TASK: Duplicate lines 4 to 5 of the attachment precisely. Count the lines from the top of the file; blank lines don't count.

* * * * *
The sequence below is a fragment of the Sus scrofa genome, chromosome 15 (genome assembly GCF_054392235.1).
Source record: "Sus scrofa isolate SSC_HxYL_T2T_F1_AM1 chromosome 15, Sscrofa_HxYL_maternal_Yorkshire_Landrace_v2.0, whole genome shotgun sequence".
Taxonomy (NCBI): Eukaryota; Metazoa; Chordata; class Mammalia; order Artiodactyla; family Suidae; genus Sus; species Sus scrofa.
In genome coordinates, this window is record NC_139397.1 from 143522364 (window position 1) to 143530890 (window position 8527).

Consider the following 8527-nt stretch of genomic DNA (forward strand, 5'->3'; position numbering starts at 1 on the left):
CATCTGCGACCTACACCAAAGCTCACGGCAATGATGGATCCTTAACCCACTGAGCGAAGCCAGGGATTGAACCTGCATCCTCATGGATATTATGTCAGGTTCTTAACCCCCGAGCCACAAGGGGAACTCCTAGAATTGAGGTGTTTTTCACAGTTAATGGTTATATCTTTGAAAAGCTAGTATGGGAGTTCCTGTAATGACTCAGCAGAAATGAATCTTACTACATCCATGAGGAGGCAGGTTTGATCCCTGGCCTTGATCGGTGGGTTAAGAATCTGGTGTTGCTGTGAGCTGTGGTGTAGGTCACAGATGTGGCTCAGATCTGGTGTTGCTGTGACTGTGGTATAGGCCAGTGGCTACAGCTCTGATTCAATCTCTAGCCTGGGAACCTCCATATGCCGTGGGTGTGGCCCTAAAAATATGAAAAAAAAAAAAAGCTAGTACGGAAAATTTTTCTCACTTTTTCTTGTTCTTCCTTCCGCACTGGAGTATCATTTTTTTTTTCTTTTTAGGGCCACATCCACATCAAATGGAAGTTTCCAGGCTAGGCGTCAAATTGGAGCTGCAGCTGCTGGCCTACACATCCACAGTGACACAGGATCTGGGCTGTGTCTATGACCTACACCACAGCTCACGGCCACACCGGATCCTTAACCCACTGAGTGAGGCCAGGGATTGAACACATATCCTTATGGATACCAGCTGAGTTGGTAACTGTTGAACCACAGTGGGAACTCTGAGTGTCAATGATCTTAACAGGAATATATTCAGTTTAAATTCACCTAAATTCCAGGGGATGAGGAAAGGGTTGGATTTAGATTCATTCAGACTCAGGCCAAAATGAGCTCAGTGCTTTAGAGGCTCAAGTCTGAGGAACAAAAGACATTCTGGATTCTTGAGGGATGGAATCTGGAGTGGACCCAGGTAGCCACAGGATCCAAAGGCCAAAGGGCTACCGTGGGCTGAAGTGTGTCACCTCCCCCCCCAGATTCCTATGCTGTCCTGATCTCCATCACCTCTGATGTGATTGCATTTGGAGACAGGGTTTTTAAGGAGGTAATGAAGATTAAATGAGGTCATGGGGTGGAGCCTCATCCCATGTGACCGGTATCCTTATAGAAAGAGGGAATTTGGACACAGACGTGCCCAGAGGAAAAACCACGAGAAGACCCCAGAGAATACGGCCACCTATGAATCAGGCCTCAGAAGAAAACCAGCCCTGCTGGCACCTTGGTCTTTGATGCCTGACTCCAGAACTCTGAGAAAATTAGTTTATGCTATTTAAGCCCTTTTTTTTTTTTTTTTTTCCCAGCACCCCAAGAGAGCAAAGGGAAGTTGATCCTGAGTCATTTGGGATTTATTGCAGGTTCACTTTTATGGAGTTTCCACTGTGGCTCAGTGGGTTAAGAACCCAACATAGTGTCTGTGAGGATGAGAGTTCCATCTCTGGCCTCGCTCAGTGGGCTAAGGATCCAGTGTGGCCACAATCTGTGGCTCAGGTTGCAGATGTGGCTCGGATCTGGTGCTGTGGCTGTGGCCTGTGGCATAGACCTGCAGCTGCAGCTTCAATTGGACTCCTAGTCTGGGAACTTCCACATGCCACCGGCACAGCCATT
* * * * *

In genome coordinates, this window is record NC_139397.1 from 143522364 (window position 1) to 143530890 (window position 8527).

Consider the following 8527-nt stretch of genomic DNA (forward strand, 5'->3'; position numbering starts at 1 on the left):